Updated Tue, Apr 1, 2014 9:54 am
By Kathryn McFadden, Office of Research Communications
WOUB Public Media and the Ohio University Student Research and Creative Activity Expo have worked together for eight years to help communications students get live broadcasting experience.
Michael Rodriguez, WOUB director of production services and student development, says students' video production skills have grown right alongside the Expo over the years. Rodriguez originally developed the concept of the partnership with the hope that it could serve as a capstone project for trained WOUB seniors. He also wanted to model the program after one of his favorite television shows, Antiques Roadshow.
"The Roadshow showcases interesting items, just like the academic research Ohio University students enter at the Expo," Rodriguez said.
The Expo, an annual event, showcases Ohio University student research, scholarship and creative activity. This year the event will feature a record 800 projects at the Convocation Center on April 10.
The WOUB Expo staff includes 10-15 broadcast journalism and media arts and studies students from the Scripps College of Communication. The team produces some video features in advance of the broadcast, (several of which have won awards for the students), and then delivers a 60-minute live broadcast on the day of the Expo. Each year presents new challenges, Rodriguez said. This year the team will attempt to incorporate social media into the broadcast."
The live broadcast adds an element of excitement to the event; participants love having their projects featured on the show. But in the spirit of the Expo, the broadcast is very much a research project for the WOUB students themselves, with the broadcast representing the culmination of several weeks of preparation on their part," said Expo manager Roxanne Malé-Brune, director of grants and special projects for the Vice President for Research and Creative Activity and Graduate College.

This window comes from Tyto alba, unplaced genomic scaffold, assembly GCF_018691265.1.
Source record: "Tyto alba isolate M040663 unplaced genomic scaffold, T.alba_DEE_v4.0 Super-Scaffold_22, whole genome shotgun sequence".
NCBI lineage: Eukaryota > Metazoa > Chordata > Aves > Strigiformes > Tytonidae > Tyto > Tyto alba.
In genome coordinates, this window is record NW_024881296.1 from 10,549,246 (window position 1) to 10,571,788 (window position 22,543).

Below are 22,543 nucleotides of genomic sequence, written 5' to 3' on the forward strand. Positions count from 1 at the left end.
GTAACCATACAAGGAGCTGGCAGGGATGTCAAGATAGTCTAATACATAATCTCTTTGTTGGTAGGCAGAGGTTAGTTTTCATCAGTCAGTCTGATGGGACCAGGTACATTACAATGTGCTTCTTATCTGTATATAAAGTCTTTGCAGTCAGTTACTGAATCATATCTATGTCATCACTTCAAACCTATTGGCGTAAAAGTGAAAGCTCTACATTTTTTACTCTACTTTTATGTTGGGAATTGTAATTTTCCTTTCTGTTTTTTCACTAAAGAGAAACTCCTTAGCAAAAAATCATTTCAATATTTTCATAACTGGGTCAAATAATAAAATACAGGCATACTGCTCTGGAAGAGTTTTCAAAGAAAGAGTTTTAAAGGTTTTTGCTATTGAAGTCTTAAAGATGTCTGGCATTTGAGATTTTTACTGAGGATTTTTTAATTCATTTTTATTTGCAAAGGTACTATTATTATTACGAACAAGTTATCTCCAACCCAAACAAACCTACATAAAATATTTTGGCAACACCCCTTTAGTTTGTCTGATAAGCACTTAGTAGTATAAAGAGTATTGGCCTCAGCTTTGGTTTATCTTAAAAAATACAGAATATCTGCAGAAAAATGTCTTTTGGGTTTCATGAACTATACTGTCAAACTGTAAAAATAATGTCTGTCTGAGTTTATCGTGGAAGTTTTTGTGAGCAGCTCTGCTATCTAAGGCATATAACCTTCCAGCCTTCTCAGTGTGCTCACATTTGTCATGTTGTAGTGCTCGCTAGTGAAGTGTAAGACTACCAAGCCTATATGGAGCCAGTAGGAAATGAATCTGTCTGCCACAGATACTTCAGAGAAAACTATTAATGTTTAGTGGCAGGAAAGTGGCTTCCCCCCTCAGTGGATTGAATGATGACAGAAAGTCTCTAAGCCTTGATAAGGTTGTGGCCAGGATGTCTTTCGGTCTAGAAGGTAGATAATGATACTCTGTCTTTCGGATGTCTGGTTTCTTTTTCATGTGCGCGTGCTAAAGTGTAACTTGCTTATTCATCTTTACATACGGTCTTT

Ohio University alumni Brooks Jarosz and Kimberly Kanner attribute their success to the skills they learned covering the Student Expo.
"The Student Expo helped me sharpen my storytelling skills through feature reporting and forced me to think creatively and outside of the box," said Jarosz, a 2009 graduate.
He now is an investigative reporter at WSYX ABC 6 and WTTE FOX 28 News in Columbus, Ohio.
"With the Expo being an active and engaging event, it pushed me to think beyond my comfort zone and be outside of the studio as an anchor and reporter," he added.
Kanner, a 2008 graduate, had a similar experience. She said the majority of her collegiate experience included television production, and so a live event was what she needed to get out of her element.
"Everything I have learned I attribute to the hands-on experience I had at WOUB," Kanner said. "The ability to work on live shows was huge. I learned how everyone and their position is important to contribute to a production."
Both Kanner and Jarosz work on live events in their careers. Kanner has worked on the Super Bowl and Golf U.S. Open. Jarosz is a fill-in anchor and spent six years working as a multimedia journalist.
"The Student Expo taught me to think on my feet, be more creative, listen more than speak, and have fun, even if something doesn't go according to plan," Jarosz said.
The live broadcast/webcast is scheduled to begin at noon, Thursday, April 10. WOUB II will carry the broadcast on channel CatVision and Time Warner Cable in Athens. The live stream will be available on woub.org.
The Student Expo is open to the public from 11:30 a.m. to 2:30 p.m. at the Convocation Center. For more information, visit www.ohio.edu/studentexpo.